This 1.5-bedroom floor-through in Cobble Hill is large and has a nice prewar feel. The top-floor apartment has a sizable eat-in kitchen with a dishwasher, microwave and wine cooler, as well as plenty of cabinet space. The big windows in the kitchen and living room have their original wood moldings, and there are interesting columns in the doorways of the kitchen and bedroom. What do you think of it for $3,200 a month?
The gas station at 112 Atlantic Avenue in Cobble Hill, the only one in the area, has been sold. Although no plans have been filed yet, it will most likely become apartments with retail on the ground floor, according to The Brookyn Paper.
It traded for $7,750,000 in April to an LLC. Will you miss it?
The nine Townhouses of Cobble Hill are getting exterior walls and brick facades. The Landmarks-approved homes at 110-126 Congress Street, seven of which have already sold, were priced between $3,650,000 to $4,200,000. The two remaining houses at 110 and 114 are asking $3,900,000 and $3,850,000 respectively. Adjmi and Andreoli designed the brick houses, which are meant to look modern while fitting in with the neighborhood.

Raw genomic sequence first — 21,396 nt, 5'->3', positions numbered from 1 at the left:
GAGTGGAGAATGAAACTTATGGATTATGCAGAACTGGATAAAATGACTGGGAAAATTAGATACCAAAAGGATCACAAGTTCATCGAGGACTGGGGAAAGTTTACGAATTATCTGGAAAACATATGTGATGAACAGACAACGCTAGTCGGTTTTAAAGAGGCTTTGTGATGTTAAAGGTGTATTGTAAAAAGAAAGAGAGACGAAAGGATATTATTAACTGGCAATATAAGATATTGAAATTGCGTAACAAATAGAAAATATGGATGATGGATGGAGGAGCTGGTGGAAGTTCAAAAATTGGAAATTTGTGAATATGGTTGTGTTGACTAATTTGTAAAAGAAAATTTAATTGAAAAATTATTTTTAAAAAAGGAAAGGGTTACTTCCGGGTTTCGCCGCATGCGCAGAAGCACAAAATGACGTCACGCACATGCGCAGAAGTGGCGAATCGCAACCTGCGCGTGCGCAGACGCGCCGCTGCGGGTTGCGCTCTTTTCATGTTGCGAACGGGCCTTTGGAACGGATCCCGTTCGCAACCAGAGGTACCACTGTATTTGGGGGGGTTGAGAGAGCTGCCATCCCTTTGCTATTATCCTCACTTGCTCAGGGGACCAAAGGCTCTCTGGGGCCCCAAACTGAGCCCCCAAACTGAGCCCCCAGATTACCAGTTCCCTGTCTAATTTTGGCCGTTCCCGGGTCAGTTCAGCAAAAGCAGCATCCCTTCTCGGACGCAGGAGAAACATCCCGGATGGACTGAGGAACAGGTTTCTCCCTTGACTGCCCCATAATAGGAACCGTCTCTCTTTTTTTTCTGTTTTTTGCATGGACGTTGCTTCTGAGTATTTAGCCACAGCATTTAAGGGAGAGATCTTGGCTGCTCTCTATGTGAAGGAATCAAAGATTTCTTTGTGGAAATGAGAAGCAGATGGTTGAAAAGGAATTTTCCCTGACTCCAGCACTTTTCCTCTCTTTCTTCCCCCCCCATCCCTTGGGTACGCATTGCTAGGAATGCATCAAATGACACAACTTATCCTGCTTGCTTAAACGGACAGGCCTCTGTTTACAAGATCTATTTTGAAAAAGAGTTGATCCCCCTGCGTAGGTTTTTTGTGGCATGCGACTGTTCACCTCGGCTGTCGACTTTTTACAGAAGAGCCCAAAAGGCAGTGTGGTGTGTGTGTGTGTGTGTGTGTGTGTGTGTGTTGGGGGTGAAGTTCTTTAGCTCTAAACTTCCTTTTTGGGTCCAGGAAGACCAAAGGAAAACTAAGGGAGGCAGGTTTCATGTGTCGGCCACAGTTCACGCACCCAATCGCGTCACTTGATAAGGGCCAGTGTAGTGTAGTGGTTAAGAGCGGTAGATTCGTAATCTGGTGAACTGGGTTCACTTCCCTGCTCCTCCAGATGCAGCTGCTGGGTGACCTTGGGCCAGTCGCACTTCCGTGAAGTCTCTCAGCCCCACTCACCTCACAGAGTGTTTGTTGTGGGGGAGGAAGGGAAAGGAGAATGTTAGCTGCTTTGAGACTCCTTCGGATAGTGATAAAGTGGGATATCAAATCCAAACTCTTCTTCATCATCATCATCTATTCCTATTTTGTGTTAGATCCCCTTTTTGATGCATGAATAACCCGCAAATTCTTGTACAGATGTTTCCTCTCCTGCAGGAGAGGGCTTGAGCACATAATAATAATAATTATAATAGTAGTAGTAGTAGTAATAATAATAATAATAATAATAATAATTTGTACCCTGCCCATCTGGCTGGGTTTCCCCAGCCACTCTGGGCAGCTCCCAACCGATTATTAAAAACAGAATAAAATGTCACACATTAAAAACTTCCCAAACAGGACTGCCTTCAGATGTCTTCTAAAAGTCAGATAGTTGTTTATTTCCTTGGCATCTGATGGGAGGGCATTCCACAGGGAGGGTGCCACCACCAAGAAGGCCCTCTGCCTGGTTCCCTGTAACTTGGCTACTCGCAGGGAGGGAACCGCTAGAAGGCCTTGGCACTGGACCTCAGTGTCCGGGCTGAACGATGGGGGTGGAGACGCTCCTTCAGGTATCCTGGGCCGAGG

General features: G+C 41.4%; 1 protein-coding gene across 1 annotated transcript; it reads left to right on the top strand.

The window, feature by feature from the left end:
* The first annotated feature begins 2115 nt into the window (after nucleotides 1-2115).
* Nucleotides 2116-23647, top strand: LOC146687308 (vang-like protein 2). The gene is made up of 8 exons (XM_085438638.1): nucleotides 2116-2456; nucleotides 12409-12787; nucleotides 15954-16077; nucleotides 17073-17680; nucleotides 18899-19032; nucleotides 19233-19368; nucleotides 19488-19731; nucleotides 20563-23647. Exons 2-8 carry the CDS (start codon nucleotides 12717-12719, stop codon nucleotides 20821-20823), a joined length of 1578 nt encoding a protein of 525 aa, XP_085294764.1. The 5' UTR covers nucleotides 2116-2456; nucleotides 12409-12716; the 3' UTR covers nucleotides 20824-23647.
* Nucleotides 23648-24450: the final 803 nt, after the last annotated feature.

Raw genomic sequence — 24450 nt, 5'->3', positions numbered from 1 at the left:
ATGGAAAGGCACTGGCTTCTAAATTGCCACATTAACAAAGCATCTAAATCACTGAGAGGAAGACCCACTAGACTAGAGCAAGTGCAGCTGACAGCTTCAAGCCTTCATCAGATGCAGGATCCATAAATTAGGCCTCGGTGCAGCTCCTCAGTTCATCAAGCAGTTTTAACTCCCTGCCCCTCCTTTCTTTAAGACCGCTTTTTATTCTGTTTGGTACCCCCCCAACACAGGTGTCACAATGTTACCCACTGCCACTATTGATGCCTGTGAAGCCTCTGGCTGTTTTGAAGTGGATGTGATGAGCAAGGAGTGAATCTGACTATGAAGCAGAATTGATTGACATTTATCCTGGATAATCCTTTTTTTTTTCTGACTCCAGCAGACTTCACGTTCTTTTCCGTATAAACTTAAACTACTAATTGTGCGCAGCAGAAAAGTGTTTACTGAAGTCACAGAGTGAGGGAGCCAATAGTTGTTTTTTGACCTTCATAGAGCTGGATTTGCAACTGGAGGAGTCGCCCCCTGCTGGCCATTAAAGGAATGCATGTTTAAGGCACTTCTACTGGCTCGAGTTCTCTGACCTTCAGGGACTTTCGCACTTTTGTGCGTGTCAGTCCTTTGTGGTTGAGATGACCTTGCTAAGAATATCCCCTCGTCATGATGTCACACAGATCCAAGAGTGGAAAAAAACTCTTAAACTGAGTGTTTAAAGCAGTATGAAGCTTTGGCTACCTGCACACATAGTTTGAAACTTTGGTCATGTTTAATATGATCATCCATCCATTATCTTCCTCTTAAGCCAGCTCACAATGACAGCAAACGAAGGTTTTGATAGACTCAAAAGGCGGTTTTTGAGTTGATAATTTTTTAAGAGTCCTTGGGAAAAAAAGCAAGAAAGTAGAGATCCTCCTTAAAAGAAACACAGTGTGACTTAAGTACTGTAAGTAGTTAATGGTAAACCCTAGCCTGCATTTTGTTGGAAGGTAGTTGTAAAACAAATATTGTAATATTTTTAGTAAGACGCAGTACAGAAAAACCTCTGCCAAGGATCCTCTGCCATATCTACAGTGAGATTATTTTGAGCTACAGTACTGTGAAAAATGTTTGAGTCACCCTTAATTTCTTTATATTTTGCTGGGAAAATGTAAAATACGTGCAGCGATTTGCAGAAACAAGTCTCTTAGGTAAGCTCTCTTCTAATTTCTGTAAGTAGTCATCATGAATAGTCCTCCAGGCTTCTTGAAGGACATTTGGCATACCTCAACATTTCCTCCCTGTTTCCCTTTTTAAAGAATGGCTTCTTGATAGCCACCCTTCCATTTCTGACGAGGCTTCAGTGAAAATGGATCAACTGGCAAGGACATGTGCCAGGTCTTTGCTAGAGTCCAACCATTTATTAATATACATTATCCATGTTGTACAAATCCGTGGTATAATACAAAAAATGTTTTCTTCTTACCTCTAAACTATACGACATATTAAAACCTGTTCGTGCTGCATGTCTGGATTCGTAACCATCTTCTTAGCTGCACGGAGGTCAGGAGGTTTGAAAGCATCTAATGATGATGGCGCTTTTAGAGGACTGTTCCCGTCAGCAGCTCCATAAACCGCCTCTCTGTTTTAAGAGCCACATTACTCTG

Click through the jump to see more construction photos.
Van Horn restaurant at 231 Court Street has closed up shop, according to a tipster who sent in this photo. The business and lease are now for sale, according to a sign in the window and Van Horn’s Facebook page. The eatery, originally more of a sandwich shop with a very popular fried chicken sandwich, changed its format to more of a restaurant in February, as this letter from the management explains. Brooklyn Magazine said it will miss Van Horn. Will you miss it? GMAP
Incredibly — or perhaps inevitably, depending on your point of view? — SUNY has killed the judge-approved deal with Peebles and turned to the third bidder, Fortis — the one SUNY wanted to sell Cobble Hill’s Long Island College Hospital to all along. SUNY says Peebles was imposing unacceptable conditions concerning a bond and an environmental review; Peebles says SUNY is acting in bad faith and wouldn’t even meet with them, according to a story in The Brooklyn Eagle and other outlets.